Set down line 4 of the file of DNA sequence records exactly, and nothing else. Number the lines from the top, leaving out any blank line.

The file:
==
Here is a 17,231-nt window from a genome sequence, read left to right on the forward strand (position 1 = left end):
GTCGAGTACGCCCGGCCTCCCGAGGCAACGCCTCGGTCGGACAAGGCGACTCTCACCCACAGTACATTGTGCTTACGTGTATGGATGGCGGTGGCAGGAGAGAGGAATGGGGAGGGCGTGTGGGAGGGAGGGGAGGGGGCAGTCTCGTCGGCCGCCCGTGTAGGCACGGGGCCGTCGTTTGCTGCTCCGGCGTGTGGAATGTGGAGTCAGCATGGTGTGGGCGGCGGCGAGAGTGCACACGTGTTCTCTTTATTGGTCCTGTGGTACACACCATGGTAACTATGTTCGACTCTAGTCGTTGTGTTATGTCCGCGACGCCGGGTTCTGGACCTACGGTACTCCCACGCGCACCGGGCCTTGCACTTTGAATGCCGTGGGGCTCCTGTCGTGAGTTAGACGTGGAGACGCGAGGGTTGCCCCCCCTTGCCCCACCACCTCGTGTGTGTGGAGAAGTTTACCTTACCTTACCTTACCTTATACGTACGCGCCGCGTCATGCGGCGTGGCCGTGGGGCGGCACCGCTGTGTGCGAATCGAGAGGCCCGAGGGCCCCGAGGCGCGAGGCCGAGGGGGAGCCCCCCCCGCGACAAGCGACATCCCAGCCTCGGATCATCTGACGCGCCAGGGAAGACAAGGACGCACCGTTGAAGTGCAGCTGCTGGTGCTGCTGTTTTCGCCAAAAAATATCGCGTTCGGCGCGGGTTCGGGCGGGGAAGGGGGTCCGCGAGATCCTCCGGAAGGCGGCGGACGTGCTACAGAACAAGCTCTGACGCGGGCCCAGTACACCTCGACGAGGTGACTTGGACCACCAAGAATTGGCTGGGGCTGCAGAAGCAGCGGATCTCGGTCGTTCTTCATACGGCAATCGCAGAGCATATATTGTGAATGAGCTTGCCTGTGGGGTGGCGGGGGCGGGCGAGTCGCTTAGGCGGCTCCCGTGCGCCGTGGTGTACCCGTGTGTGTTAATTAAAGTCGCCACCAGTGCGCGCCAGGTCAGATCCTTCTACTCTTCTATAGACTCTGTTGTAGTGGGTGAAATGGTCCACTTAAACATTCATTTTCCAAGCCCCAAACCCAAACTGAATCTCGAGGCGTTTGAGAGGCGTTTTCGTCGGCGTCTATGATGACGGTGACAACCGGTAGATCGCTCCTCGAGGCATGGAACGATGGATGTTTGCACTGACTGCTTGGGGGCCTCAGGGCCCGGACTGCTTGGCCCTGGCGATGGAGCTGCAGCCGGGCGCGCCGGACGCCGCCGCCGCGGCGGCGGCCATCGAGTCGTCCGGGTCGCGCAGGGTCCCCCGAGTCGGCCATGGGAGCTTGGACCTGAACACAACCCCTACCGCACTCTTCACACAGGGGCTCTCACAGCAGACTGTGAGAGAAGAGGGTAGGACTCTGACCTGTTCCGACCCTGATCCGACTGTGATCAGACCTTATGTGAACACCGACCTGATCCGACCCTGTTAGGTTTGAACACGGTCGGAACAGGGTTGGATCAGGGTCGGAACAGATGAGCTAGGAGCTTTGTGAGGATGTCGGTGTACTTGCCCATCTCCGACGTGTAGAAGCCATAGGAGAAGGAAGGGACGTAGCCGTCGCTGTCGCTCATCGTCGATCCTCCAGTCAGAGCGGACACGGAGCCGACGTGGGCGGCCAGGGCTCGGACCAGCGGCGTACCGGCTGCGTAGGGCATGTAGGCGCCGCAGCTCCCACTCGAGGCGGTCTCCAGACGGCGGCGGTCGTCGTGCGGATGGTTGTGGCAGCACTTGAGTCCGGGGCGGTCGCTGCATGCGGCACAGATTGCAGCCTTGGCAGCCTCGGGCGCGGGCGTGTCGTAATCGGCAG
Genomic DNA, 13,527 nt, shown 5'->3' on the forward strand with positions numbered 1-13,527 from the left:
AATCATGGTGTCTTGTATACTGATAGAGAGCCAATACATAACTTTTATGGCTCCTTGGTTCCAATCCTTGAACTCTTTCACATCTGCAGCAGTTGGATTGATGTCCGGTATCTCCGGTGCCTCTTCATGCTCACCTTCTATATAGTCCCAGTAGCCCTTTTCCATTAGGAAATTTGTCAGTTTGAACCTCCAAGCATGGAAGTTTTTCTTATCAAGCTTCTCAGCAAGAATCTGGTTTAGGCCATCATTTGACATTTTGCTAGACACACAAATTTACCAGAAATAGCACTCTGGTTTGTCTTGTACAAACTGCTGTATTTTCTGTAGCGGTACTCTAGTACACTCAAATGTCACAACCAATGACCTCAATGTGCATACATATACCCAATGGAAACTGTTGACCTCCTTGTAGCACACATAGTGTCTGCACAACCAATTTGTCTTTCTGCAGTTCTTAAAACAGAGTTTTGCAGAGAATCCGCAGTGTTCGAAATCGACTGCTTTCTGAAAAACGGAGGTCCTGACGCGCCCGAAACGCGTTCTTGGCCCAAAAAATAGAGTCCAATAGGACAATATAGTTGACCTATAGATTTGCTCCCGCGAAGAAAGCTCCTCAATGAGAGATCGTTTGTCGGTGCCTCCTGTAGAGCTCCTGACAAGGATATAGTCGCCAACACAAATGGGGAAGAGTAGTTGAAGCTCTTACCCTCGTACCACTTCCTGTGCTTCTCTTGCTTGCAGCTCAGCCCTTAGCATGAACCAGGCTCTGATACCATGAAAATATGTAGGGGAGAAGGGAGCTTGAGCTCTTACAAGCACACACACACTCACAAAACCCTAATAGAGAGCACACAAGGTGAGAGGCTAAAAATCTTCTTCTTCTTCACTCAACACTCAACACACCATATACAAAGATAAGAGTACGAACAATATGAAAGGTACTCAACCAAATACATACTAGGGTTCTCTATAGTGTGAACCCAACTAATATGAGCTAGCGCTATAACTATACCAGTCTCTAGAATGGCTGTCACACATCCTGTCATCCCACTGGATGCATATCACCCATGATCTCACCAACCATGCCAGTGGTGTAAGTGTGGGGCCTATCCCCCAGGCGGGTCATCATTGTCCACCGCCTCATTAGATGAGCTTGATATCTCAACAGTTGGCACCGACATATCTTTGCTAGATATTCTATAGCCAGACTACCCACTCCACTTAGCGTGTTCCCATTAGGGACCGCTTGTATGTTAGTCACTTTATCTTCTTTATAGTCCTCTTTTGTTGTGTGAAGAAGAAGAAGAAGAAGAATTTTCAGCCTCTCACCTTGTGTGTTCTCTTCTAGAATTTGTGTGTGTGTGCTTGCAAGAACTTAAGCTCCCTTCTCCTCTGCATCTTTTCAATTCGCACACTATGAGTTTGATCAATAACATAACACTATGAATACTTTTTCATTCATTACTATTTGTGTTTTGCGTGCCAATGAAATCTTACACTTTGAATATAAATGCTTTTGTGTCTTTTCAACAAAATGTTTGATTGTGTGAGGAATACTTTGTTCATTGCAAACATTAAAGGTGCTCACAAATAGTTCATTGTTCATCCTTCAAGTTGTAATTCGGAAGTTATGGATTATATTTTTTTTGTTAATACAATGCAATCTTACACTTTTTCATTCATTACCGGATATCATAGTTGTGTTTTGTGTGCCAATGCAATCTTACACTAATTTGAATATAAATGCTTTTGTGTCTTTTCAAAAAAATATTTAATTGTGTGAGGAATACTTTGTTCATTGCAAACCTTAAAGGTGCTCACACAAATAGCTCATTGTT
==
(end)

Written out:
AATCATGGTGTCTTGTATACTGATAGAGAGCCAATACATAACTTTTATGGCTCCTTGGTTCCAATCCTTGAACTCTTTCACATCTGCAGCAGTTGGATTGATGTCCGGTATCTCCGGTGCCTCTTCATGCTCACCTTCTATATAGTCCCAGTAGCCCTTTTCCATTAGGAAATTTGTCAGTTTGAACCTCCAAGCATGGAAGTTTTTCTTATCAAGCTTCTCAGCAAGAATCTGGTTTAGGCCATCATTTGACATTTTGCTAGACACACAAATTTACCAGAAATAGCACTCTGGTTTGTCTTGTACAAACTGCTGTATTTTCTGTAGCGGTACTCTAGTACACTCAAATGTCACAACCAATGACCTCAATGTGCATACATATACCCAATGGAAACTGTTGACCTCCTTGTAGCACACATAGTGTCTGCACAACCAATTTGTCTTTCTGCAGTTCTTAAAACAGAGTTTTGCAGAGAATCCGCAGTGTTCGAAATCGACTGCTTTCTGAAAAACGGAGGTCCTGACGCGCCCGAAACGCGTTCTTGGCCCAAAAAATAGAGTCCAATAGGACAATATAGTTGACCTATAGATTTGCTCCCGCGAAGAAAGCTCCTCAATGAGAGATCGTTTGTCGGTGCCTCCTGTAGAGCTCCTGACAAGGATATAGTCGCCAACACAAATGGGGAAGAGTAGTTGAAGCTCTTACCCTCGTACCACTTCCTGTGCTTCTCTTGCTTGCAGCTCAGCCCTTAGCATGAACCAGGCTCTGATACCATGAAAATATGTAGGGGAGAAGGGAGCTTGAGCTCTTACAAGCACACACACACTCACAAAACCCTAATAGAGAGCACACAAGGTGAGAGGCTAAAAATCTTCTTCTTCTTCACTCAACACTCAACACACCATATACAAAGATAAGAGTACGAACAATATGAAAGGTACTCAACCAAATACATACTAGGGTTCTCTATAGTGTGAACCCAACTAATATGAGCTAGCGCTATAACTATACCAGTCTCTAGAATGGCTGTCACACATCCTGTCATCCCACTGGATGCATATCACCCATGATCTCACCAACCATGCCAGTGGTGTAAGTGTGGGGCCTATCCCCCAGGCGGGTCATCATTGTCCACCGCCTCATTAGATGAGCTTGATATCTCAACAGTTGGCACCGACATATCTTTGCTAGATATTCTATAGCCAGACTACCCACTCCACTTAGCGTGTTCCCATTAGGGACCGCTTGTATGTTAGTCACTTTATCTTCTTTATAGTCCTCTTTTGTTGTGTGAAGAAGAAGAAGAAGAAGAATTTTCAGCCTCTCACCTTGTGTGTTCTCTTCTAGAATTTGTGTGTGTGTGCTTGCAAGAACTTAAGCTCCCTTCTCCTCTGCATCTTTTCAATTCGCACACTATGAGTTTGATCAATAACATAACACTATGAATACTTTTTCATTCATTACTATTTGTGTTTTGCGTGCCAATGAAATCTTACACTTTGAATATAAATGCTTTTGTGTCTTTTCAACAAAATGTTTGATTGTGTGAGGAATACTTTGTTCATTGCAAACATTAAAGGTGCTCACAAATAGTTCATTGTTCATCCTTCAAGTTGTAATTCGGAAGTTATGGATTATATTTTTTTTGTTAATACAATGCAATCTTACACTTTTTCATTCATTACCGGATATCATAGTTGTGTTTTGTGTGCCAATGCAATCTTACACTAATTTGAATATAAATGCTTTTGTGTCTTTTCAAAAAAATATTTAATTGTGTGAGGAATACTTTGTTCATTGCAAACCTTAAAGGTGCTCACACAAATAGCTCATTGTT